The synthetic thermoplastic material to be processed is charged into the receiver 1 from above through a feed hopper 7 and moves into the range of action of the disintegrating and mixing tool, which disintegrates and mixes the material and moves it in a circle along the shell of the receiver. The revolving particles of the material are simultaneously tumbled in radial planes. As a result of their revolution about the axis of the receiver, the particles of material are forced against the shell of the receiver and enter the region of the guide wall 6, which positively guides them to the intake end 5 of the screw extruder. In this arrangement the extruder protruding into the stream of material is filled under a higher pressure and those particles of material which have been forced between the threads of the screw will be cut by said threads out of the stream of material. This will result in a uniform and effective filling of the screw extruder 4 regardless of the level to which the receiver 1 is filled. In front of the intake end 5 of the screw extruder, the guide wall 6 defines a space in which the material will be subjected to a dynamic pressure so that the screw extruder will be charged under uniform pressure. The disintegrating and mixing tool 3 is axially adjustable so that the dynamic pressure can be adjusted for different plastic compositions.

The material which has been plasticized in the extruder can be discharged through a suitable exit opening. The emerging stream of molten material can be filtered in known manner by means of a strainer and can be extruded in various shapes.

The screw extruder is driven by a motor 9 which, by means of a belt drive 10 and a gear train 11, is connected to the screw of the extruder.

Patent Citations
Cited PatentFiling datePublication dateApplicantTitle
US1879828 *Apr 2, 1931Sep 27, 1932Bartlett Smith AlfredMixing apparatus
US3506202 *Mar 31, 1967Apr 14, 1970Cumpston Edward H JrPulper
US3867194 *May 10, 1973Feb 18, 1975Buckau Wolf Maschf RDiffusion tower construction
US4222728 *Feb 22, 1979Sep 16, 1980Krauss-Maffei Austria Gesellschaft M.B.H.Apparatus for processing synthetic thermoplastic material
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*DE11105C Title not available
Referenced by
Citing PatentFiling datePublication dateApplicantTitle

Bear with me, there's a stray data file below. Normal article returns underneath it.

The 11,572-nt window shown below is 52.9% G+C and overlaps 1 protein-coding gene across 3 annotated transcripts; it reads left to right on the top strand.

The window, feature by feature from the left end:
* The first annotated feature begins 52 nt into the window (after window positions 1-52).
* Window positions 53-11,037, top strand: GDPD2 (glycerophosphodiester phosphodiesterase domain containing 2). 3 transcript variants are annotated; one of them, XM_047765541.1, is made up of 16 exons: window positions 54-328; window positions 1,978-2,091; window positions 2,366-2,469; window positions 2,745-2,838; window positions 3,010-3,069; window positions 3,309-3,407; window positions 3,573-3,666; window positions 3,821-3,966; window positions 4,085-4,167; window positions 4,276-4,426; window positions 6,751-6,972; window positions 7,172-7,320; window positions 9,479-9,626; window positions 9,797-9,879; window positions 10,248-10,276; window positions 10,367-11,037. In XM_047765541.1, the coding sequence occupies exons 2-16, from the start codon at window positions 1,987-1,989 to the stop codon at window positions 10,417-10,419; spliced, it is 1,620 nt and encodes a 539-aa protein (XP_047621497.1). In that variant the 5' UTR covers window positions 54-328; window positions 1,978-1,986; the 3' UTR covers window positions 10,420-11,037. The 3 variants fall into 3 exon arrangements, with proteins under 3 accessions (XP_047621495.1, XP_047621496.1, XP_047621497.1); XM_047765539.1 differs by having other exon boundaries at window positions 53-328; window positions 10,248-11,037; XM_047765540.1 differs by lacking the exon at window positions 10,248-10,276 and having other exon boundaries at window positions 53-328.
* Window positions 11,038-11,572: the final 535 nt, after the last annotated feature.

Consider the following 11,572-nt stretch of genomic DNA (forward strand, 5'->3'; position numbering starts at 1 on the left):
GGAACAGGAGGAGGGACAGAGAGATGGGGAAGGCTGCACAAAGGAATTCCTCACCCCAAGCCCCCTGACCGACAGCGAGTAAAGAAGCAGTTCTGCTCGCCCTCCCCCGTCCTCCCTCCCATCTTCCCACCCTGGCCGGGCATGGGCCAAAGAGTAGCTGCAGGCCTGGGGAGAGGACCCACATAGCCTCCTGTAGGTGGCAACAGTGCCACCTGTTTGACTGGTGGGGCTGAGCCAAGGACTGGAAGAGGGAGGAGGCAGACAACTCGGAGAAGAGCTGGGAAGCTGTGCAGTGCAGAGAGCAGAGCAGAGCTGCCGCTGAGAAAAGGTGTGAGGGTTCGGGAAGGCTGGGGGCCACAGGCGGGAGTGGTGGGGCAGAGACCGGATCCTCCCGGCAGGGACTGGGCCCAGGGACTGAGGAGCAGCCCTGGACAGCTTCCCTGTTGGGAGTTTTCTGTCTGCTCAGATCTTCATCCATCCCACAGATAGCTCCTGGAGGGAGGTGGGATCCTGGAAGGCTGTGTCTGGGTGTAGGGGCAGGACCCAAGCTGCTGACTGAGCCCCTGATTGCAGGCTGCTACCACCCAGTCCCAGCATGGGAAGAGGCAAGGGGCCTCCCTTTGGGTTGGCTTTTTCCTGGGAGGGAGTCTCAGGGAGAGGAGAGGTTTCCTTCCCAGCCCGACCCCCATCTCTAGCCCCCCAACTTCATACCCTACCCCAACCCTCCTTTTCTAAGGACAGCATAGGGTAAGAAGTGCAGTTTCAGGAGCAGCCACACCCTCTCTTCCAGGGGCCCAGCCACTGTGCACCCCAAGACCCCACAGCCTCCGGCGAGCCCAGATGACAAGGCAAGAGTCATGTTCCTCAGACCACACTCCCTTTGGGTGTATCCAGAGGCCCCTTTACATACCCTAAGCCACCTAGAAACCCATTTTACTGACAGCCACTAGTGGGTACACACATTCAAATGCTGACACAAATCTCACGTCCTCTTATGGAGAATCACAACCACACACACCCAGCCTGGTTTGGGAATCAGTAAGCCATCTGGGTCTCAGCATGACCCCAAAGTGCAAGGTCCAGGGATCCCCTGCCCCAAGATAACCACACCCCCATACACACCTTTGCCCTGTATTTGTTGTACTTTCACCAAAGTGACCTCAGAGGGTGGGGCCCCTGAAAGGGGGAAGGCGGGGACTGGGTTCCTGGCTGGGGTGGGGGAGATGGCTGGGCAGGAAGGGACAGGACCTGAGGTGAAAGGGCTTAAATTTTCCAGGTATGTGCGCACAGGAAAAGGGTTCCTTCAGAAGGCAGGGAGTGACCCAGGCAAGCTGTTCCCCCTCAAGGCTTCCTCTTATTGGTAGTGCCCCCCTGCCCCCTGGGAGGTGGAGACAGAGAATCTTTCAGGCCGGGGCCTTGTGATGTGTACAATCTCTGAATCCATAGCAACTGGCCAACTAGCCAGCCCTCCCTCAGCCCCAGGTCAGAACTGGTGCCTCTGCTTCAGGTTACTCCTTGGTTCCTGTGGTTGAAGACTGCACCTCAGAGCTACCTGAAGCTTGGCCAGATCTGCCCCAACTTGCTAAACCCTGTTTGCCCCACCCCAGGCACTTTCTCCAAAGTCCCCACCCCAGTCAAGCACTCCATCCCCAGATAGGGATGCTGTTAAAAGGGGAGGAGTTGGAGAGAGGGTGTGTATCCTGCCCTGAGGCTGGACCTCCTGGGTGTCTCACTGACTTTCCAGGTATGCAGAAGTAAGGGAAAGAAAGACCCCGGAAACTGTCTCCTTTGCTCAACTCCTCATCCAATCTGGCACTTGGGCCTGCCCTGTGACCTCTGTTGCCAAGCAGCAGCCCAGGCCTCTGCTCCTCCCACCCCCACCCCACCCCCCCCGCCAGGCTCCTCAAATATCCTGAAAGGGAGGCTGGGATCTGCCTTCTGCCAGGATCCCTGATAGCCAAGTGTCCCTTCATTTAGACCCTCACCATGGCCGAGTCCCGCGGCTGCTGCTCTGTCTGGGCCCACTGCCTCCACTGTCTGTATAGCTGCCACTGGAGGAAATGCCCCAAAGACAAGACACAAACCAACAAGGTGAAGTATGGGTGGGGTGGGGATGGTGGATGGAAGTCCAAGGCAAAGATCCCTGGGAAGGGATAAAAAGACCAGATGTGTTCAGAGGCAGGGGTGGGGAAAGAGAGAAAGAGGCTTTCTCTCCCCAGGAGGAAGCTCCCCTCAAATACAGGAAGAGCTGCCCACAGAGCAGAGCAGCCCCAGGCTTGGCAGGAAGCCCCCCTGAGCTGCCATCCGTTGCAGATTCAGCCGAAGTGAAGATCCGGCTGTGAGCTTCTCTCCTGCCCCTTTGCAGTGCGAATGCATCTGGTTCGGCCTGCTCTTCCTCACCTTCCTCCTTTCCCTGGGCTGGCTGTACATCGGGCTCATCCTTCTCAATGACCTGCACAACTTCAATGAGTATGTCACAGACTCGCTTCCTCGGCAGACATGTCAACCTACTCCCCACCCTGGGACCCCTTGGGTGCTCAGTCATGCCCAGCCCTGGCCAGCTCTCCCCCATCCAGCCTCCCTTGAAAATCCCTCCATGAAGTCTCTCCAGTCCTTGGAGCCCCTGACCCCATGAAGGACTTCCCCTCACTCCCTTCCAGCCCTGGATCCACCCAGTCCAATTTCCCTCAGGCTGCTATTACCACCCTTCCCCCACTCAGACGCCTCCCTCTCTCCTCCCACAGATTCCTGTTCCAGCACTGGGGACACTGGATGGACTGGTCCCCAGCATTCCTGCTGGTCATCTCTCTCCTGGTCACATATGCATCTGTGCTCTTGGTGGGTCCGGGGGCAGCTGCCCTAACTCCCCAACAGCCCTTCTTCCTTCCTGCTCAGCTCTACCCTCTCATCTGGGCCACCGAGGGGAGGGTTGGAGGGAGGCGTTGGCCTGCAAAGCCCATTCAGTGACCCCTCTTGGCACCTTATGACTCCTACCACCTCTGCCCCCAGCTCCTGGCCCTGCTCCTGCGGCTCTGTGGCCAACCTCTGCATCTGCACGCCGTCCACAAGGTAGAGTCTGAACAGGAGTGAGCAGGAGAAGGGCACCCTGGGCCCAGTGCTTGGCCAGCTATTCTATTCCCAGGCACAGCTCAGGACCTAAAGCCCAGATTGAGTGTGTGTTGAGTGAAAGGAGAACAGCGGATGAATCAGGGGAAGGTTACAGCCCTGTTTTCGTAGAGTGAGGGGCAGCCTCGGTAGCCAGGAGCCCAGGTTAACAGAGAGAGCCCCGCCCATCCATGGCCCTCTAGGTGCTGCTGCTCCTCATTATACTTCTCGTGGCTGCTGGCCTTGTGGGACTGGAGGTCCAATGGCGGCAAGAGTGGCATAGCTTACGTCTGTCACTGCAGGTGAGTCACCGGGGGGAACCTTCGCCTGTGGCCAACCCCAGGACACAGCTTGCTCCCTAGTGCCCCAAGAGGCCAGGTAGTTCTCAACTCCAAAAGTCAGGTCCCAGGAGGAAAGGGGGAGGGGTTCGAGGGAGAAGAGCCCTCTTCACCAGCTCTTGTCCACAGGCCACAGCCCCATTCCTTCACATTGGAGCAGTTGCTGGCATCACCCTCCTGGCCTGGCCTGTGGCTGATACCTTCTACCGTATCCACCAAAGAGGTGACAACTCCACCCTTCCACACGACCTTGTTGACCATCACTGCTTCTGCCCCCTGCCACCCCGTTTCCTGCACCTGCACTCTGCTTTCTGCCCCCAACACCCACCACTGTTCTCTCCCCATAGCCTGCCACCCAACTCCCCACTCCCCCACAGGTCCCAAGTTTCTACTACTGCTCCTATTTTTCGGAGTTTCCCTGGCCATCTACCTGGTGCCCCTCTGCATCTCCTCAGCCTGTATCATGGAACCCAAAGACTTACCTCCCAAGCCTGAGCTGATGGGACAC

US5102326 *Sep 3, 1991Apr 7, 1992Helmut BacherApparatus for processing synthetic plastics material
US5114331 *Jan 24, 1991May 19, 1992Suruga Seiki Co., Ltd.Apparatus of shrinking volumes of waste foamed plastics
US5129588 *Feb 11, 1991Jul 14, 1992Suruga Seiki Co., Ltd.Apparatus of shrinking volumes of waste materials of foam resin products
US5145617 *Oct 15, 1990Sep 8, 1992Duro-Last, Inc.Method of processing scrap roof-membrane sheet material comprising a flexible synthetic fabric substrate enveloped in a thermoplastic plastic envelope
US5536154 *Mar 16, 1993Jul 16, 1996Bacher; HelmutApparatus for treating thermoplastic synthetic plastics material
US5891955 *Jul 21, 1997Apr 6, 1999Ibf Integrated Business And Finance S.A.Process for transforming a starting material containing at least two different thermoplastic materials into a new homogenous thermoplastic material
US5945479 *Sep 9, 1998Aug 31, 1999Bami Intelligence S.A.Process for transforming a starting material containing at least two different thermoplastic materials into a homogeneous thermoplastic material
US6107400 *Sep 9, 1998Aug 22, 2000Bami Intelligence, S.A.Process for transforming a starting material containing at least two different thermoplastic materials into a homogeneous thermoplastic material
US6719454 *May 24, 2000Apr 13, 2004Helmut BacherDevice and method for preparing plastic material, in particular, thermoplastic material
US6883953 *Sep 29, 2000Apr 26, 2005Helmut BacherApparatus for pre-treatment and subsequent plastification or agglomeration of synthetic plastic materials
US7275857 *May 3, 2003Oct 2, 2007Erema Engineering Recycling Maschinen Und Anlagen Gesellschaft M.B.H.Apparatus for treating plastics material
US20100101454 *Nov 22, 2007Apr 29, 2010Erema Engineering Recycling Maschinen Und AnlagenMethod and Device for Introducing Additive Materials
EP0303929A2 *Aug 8, 1988Feb 22, 1989Indupack AgApparatus for preparing thermoplastic products
WO2004009315A1 *Mar 11, 2003Jan 29, 2004Starlinger & Co GmbhDevice for processing plastic waste
Classifications
U.S. Classification366/76.3, 366/195, 425/305.1, 425/202, 425/205, 366/91, 241/101.2, 366/186, 366/290, 366/156.1
International ClassificationB29C47/38, B29B7/74, B29B15/00, B29B17/04, B29B9/00, B29C47/10, B29B13/00
Cooperative ClassificationY02W30/625, B29C47/0009, B29C47/0014, B29B7/7461, B29B2017/048, B29B17/0412, B29C47/1009
European ClassificationB29C47/10, B29B7/74H, B29B17/04D
Legal Events
DateCodeEventDescription
Oct 4, 1988FPExpired due to failure to pay maintenance fee
Effective date: 19880717
Jul 17, 1988LAPSLapse for failure to pay maintenance fees
Feb 16, 1988REMIMaintenance fee reminder mailed